Video Method PLES is a possible tool for analysing, documenting and presenting Space Potential, because it has the ability to capture and to present qualities of both physical as well as of existential aspect of space.15 It reduces the Euclidean space and gives us an opportunity to operate with the dimension of time, which reveals qualities of Space Potential that are otherwise difficult to capture, such as rhythm, stories, atmosphere, the passing of time and movement.16 Interaction with space with a camera, creating and analysing videos, enables architects and designers to acquire the understanding of the existential aspect of space, perceiving more of Space Potential. This enables architect’s interventions to be in tune with general spatial characteristics in cultural dimensions of the contemporary landscape and the inhabitants of the time being.

 Video Method PLES

Space Potential: Video Method PLES, image: A.H.

I believe that returning to space acknowledging the importance of the moving body and its multisensory perception and their inevitable interrelation with the subconscious way of interpreting space is necessary for identifying utmost of Space Potential. As architects we need to acquire the understanding of Space Potential in order to be able to carry out our spatial interventions wisely and knowledgeably. Considering that introduction to a site and interaction with it has all too often been reduced to systematic and quantitative formulas for analysing the site indirectly, from a distance, ways that do not grasp the potentiality of the reality we leave in. We need to accept and internalize both the conscious and the subconscious means of gathering information about Space Potential and reconcile our senses with the science.17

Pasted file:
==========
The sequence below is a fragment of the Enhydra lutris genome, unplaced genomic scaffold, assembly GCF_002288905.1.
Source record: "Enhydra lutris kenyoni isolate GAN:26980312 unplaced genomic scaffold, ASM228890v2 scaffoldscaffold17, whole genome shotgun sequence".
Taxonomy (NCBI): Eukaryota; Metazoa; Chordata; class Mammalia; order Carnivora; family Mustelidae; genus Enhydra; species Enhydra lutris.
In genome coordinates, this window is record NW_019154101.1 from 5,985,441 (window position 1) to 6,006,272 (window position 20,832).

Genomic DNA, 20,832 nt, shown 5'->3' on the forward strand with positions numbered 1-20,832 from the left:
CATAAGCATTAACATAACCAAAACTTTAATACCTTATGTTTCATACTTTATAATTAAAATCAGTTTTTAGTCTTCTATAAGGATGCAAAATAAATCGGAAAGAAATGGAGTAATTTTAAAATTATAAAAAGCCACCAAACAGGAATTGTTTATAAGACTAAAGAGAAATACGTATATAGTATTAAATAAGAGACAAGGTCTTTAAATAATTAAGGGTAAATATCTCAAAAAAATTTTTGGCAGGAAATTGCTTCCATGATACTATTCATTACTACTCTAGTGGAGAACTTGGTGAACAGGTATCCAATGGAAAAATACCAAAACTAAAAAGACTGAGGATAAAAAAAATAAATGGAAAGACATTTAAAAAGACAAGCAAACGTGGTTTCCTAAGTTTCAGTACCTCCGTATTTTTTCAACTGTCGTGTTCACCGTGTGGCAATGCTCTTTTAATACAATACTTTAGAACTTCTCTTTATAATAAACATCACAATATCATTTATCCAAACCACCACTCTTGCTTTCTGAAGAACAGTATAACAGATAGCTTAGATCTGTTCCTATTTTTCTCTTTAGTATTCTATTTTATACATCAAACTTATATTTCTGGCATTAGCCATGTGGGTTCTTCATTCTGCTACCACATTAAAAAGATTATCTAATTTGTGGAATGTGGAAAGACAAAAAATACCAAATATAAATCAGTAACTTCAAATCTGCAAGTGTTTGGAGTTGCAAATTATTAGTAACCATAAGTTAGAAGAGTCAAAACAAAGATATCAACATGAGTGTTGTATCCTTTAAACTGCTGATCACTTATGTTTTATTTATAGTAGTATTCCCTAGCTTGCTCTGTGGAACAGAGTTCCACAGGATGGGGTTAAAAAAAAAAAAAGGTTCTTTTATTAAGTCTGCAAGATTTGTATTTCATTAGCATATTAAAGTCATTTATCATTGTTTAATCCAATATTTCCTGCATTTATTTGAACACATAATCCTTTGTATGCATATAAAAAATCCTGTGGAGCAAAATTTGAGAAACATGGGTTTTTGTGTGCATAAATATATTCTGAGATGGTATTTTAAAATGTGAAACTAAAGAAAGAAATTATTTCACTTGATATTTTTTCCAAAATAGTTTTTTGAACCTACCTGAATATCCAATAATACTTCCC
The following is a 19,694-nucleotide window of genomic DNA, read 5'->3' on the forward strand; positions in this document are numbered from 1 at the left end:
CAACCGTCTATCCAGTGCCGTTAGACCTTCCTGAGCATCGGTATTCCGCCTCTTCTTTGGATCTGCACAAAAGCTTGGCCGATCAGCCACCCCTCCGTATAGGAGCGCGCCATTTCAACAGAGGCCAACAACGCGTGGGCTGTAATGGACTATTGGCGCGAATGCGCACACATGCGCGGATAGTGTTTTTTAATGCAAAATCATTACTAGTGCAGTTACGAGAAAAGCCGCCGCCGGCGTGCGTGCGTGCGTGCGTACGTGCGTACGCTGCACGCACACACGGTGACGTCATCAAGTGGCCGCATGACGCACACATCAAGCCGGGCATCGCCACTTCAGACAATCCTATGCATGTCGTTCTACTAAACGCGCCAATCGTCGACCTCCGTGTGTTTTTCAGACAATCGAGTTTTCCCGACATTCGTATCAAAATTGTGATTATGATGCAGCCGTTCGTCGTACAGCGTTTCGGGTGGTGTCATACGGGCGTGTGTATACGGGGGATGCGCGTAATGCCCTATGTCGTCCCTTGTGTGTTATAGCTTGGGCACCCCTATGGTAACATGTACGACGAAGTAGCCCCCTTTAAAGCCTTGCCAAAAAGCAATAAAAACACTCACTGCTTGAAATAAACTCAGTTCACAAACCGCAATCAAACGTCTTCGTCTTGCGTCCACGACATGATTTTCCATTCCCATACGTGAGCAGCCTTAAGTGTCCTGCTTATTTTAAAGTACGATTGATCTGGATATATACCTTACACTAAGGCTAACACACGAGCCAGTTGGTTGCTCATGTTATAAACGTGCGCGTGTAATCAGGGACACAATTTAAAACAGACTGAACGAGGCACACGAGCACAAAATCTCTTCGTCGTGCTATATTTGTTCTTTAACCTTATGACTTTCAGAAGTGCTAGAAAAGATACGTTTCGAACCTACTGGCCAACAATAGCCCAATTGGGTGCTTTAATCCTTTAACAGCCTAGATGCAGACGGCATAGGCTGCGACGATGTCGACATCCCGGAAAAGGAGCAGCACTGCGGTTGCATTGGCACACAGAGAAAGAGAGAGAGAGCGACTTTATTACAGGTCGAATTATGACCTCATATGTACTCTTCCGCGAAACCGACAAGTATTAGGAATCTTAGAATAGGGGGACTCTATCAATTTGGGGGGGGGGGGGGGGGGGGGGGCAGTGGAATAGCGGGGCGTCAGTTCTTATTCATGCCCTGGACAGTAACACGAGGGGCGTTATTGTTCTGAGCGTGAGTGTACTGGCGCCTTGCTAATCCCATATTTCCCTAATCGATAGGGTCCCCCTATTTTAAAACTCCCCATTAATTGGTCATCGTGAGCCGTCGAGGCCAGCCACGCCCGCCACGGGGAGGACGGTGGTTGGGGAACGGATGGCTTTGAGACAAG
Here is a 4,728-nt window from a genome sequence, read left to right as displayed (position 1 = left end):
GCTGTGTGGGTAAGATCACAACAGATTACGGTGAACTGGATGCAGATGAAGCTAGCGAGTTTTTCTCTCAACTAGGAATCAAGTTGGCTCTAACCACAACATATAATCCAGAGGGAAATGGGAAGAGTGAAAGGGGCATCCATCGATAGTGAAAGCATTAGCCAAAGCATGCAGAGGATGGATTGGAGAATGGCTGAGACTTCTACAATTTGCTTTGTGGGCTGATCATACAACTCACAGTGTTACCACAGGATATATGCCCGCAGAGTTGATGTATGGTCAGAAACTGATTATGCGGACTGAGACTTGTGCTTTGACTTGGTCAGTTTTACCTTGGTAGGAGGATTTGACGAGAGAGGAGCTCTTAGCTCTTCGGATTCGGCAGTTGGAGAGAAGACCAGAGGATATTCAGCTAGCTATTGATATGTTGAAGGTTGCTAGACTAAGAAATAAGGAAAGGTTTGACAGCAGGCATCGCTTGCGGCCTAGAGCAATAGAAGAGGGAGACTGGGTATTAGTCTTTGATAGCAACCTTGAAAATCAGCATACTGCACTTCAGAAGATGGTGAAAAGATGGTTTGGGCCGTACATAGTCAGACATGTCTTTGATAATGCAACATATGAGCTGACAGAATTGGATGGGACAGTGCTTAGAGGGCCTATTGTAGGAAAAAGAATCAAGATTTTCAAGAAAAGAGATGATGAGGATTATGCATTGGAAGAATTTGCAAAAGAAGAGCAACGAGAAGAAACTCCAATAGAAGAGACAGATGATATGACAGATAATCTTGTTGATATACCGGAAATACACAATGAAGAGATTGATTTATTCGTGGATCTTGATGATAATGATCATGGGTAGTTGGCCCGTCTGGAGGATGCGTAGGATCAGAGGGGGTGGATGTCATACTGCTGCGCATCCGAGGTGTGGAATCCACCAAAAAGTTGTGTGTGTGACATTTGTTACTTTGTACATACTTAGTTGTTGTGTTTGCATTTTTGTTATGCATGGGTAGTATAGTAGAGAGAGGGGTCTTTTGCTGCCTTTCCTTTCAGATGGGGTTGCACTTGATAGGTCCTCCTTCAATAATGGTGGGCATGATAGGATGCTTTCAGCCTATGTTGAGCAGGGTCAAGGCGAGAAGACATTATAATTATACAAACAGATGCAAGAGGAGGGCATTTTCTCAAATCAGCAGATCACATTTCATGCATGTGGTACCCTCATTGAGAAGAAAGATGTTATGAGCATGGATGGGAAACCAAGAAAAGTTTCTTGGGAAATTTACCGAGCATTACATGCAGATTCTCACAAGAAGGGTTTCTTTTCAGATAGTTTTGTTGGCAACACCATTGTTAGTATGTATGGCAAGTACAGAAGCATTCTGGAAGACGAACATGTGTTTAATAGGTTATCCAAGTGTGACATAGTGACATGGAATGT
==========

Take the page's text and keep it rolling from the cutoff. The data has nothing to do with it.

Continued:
Video Method PLES